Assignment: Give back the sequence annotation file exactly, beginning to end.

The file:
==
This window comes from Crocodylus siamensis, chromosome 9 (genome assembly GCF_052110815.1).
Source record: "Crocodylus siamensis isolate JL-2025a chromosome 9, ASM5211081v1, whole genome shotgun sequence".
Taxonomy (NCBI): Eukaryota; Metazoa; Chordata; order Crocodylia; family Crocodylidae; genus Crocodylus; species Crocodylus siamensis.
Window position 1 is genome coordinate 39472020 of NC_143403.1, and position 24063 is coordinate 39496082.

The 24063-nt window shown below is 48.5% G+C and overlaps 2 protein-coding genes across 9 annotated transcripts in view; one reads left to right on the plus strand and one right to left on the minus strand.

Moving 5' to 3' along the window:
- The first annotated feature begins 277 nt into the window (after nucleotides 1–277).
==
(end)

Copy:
This window comes from Crocodylus siamensis, chromosome 9 (genome assembly GCF_052110815.1).
Source record: "Crocodylus siamensis isolate JL-2025a chromosome 9, ASM5211081v1, whole genome shotgun sequence".
Taxonomy (NCBI): Eukaryota; Metazoa; Chordata; order Crocodylia; family Crocodylidae; genus Crocodylus; species Crocodylus siamensis.
Window position 1 is genome coordinate 39472020 of NC_143403.1, and position 24063 is coordinate 39496082.

The 24063-nt window shown below is 48.5% G+C and overlaps 2 protein-coding genes across 9 annotated transcripts in view; one reads left to right on the plus strand and one right to left on the minus strand.

Moving 5' to 3' along the window:
- The first annotated feature begins 277 nt into the window (after nucleotides 1–277).